Schrader Wins Senate Confirmation to be Health Secretary, 45-2

Maryland Senate President Bill Ferguson, Acting Secretary Dennis R. Schrader, and GoVAX Ambassador Dr. Kathleen Page at Sacred Heart of Jesus in East Baltimore a week ago. Ferguson referenced the visit on the Senate floor Friday as he explained why he was supporting Schrader's nominee to become the state's permanent Health secretary. Photo from the Maryland Department of Health.

Gov. Lawrence J. Hogan Jr. (R) first nominated Dennis R. Schrader to become secretary at the Maryland Department of Health four years ago.

On Friday, Schrader was finally confirmed by the state Senate, 45-2. Sen. Clarence K. Lam (D-Howard), a public health doctor, and Sen. Mary L. Washington (D-Baltimore City), were the dissenting votes.

Schrader’s nomination was stalled by the Senate four years ago in a tangle of partisan political controversies, and Hogan was eventually forced to turn to Robert R. Neall, an old government hand and popular ex-senator, to lead the Health Department, with Schrader moving to a lesser role at the agency that did not require Senate confirmation.

But when Neall, burned out by managing the state response to COVID-19 and beset by health problems of his own, stepped down as Health secretary late last fall, Hogan installed Schrader as acting secretary and eventually picked him again for the permanent job.

Senators have been conflicted about Schrader’s nomination all along, and created a workgroup at the beginning of this year to oversee the state’s rollout of COVID-19 vaccines — bringing Schrader to the workgroup’s weekly Monday afternoon meetings. Senate President Bill Ferguson (D-Baltimore City) said since the beginning of the year that Schrader’s nomination would largely be judged by the state’s performance on vaccines, and as recently as two weeks ago suggested that the acting secretary’s confirmation was in jeopardy.

But on Friday, Ferguson, like many of his colleagues, said the state’s vaccine rollout has progressed from chaotic, with some of the neediest communities largely left out, to a smoother, more robust and more equitable process.

“I fundamentally believe it was this body in its advise and consent role that helped move the needle and improve the process,” Ferguson said. “But Secretary Schrader managed the process and deserves credit.”

Despite the lopsided vote in Schrader’s favor, the hour-long debate became heated at times, and some senators confessed to being undecided about how to vote. Several were critical of the Hogan administration’s response to the COVID-19 public health crisis — especially its outreach to communities of color and its willingness to work collaboratively with local political leaders and health departments.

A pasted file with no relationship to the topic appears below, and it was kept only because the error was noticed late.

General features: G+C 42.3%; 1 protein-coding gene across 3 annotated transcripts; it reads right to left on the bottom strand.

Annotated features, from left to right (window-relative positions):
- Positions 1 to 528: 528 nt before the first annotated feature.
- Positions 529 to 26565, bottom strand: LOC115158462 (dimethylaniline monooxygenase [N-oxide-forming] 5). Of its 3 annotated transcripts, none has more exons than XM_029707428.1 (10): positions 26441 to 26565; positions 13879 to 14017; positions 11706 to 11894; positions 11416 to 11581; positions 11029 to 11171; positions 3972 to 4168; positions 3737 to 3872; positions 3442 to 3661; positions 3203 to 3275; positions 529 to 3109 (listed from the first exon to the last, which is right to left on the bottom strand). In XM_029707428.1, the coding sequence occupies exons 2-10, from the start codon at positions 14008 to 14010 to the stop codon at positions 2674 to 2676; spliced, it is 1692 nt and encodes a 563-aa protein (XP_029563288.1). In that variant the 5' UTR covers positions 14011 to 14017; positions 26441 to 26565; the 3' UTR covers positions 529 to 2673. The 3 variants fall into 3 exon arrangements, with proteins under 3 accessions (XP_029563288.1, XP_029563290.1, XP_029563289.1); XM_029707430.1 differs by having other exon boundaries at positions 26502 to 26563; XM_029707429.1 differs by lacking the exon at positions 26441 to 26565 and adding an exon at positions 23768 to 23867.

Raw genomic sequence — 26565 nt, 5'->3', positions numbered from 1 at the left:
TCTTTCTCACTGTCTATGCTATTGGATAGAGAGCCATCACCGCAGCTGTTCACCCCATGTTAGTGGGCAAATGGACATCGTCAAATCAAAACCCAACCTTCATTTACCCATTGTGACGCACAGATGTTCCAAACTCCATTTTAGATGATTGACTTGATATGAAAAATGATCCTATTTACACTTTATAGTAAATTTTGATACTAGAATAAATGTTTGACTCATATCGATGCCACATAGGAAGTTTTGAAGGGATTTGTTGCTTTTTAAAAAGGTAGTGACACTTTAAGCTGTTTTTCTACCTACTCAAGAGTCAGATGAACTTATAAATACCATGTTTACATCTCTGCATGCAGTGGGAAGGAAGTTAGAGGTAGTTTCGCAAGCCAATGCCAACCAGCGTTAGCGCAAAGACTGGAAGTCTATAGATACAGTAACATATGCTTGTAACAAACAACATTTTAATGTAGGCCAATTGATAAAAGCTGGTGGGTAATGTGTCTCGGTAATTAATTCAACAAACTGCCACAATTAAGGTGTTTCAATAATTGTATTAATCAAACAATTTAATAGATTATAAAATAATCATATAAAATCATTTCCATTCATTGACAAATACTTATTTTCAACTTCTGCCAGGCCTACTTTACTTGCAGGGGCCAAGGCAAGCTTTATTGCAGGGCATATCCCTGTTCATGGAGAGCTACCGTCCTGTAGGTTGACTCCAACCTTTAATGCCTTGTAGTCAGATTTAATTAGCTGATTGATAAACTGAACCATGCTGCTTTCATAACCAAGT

“Nowhere did they prioritize the people who suffered most from this pandemic,” said Sen. Arthur Ellis (D-Charles), who spoke emotionally of losing one of his best friends to COVID-19 and accused the administration of not taking the virus’ devastation in communities of color seriously. But Ellis said he would vote to confirm Schrader because, “I don’t want to change ships in the middle of a voyage.”

Sen. James C. Rosapepe (D-Prince George’s) noted that the state’s vaccination program only began to stabilize after President Biden took office and put a more rational and robust distribution scheme in place.

After Sen. Charles E. Sydnor III (D-Baltimore County) implored his colleagues to help him decide how to vote, Education, Health and Environmental Affairs Chairman Paul G. Pinsky (D-Prince George’s) rose to explain his own thought process.

“Senator, I’m confused too,” Pinsky began. “I feel between a rock and a hard place. I truly do. I feel like he’s a nice guy and I feel like he’s been responsive. He’s been reactive. But I don’t see the vision. I don’t see any looking ahead two, four months down the road.”

Pinsky said he saw Schrader as “a flunky for the governor,” but also warned that a subsequent nominee for Health secretary could be worse, if the Senate rejected Schrader’s nomination. “I’m going to vote green with my fingers crossed,” he said.

Lam said he could not think about a hypothetical next nominee, and argued that Schrader has contributed to the state government’s confusing and inconsistent efforts to distribute the vaccine across the state. “I believe that Maryland deserves better,” he said.

Washington, too, said she could not support Schrader because the vaccine rollout has been so spotty in minority communities — and because, she said, she did not hear from him until this week, while his nomination was about to come up for a vote.

But many senators, Republicans and Democrats alike, lauded Schrader’s responsiveness and hard work.

“I’ve worked with a lot of cabinet secretaries over the years,” Rosapepe said. “I’ve found Secretary Schrader to be one of the most constructive, open cabinet secretaries I’ve ever worked with.”

After the vote, Hogan released a statement thanking the Senate “for recognizing that Secretary Schrader is the right leader to continue steering the state’s public health response to the COVID-19 pandemic.”

“Secretary Schrader has served the citizens of Maryland well and faithfully during the biggest public health challenge we have ever faced, and I am very proud of the work he and his entire department are doing to save lives every day,” Hogan said.

 

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